- Of those who voted at polling stations, almost everyone (98%) brought the required identification documents with them. Additionally, the vast majority of those who voted at polling stations found it easy to meet the identification requirements–93% said very easy, and 6% somewhat easy.
Satisfaction with the voting experience was widespread. Most felt it was very easy to cast their vote, and virtually everyone was satisfied with the language in which they were served at the polling station, as well as the services provided by Elections Canada staff.
- Ninety-one percent of electors who voted in the by-election felt it was very easy, with most of the rest saying it was somewhat easy (5%). Few (4%) characterized voting as difficult.
- Of those who voted in person for the October 24, 2016, by-election, nearly all found their facilities convenient and easy to reach. Ninety-seven percent said the location was a convenient distance from their home, while 98% said they had no difficulty reaching the voting location.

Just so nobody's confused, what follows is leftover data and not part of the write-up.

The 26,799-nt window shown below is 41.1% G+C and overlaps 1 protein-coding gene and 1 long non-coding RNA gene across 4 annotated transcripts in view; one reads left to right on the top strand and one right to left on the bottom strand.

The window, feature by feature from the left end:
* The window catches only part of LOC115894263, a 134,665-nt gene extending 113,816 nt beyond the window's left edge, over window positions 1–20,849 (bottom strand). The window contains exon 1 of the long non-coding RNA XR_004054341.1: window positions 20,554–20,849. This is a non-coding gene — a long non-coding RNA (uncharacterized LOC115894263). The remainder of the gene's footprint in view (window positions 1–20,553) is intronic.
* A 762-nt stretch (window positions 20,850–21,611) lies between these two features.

- Nine in ten (90%) respondents said that the facility in which they voted was very suitable, with 8% saying somewhat suitable. Furthermore, 95% of those who voted in person felt that the facilities had enough directional signs.
- The largest proportion of voters (42%) said they voted between noon and 5:00 p.m. That said, morning voting was also popular (23%), as was evening voting (30%). Most respondents (70%) took 5 minutes or less to vote at the polling station, with 97% of voters saying this was a reasonable amount of time. For ordinary polls, the average time taken to vote was 6 minutes and the median was 5 minutes. For advance polls, the average time was 8 minutes and the median was 5 minutes. In addition, all voters were served in English, and virtually everyone (99%) was satisfied with the service they received in English.
- There was widespread satisfaction with the services provided by Elections Canada staff. Ninety-one percent of those who voted in person were very satisfied with Elections Canada staff, while 7% were somewhat satisfied.
Electors believe that the by-election was run fairly by Elections Canada and trust the accuracy of the by-election results.
- Almost three quarters (73%) felt that Elections Canada ran the by-election very fairly, with a further 16% saying somewhat fairly. Relatively few (4%) felt that Elections Canada ran the by-election unfairly.
- In addition, overall, surveyed electors felt they could trust the accuracy of the by-election results. Seven in ten rated their level of trust in the accuracy as very high. An additional 21% said their level of trust was somewhat high. Conversely, only 6% described their level of trust as somewhat or very low.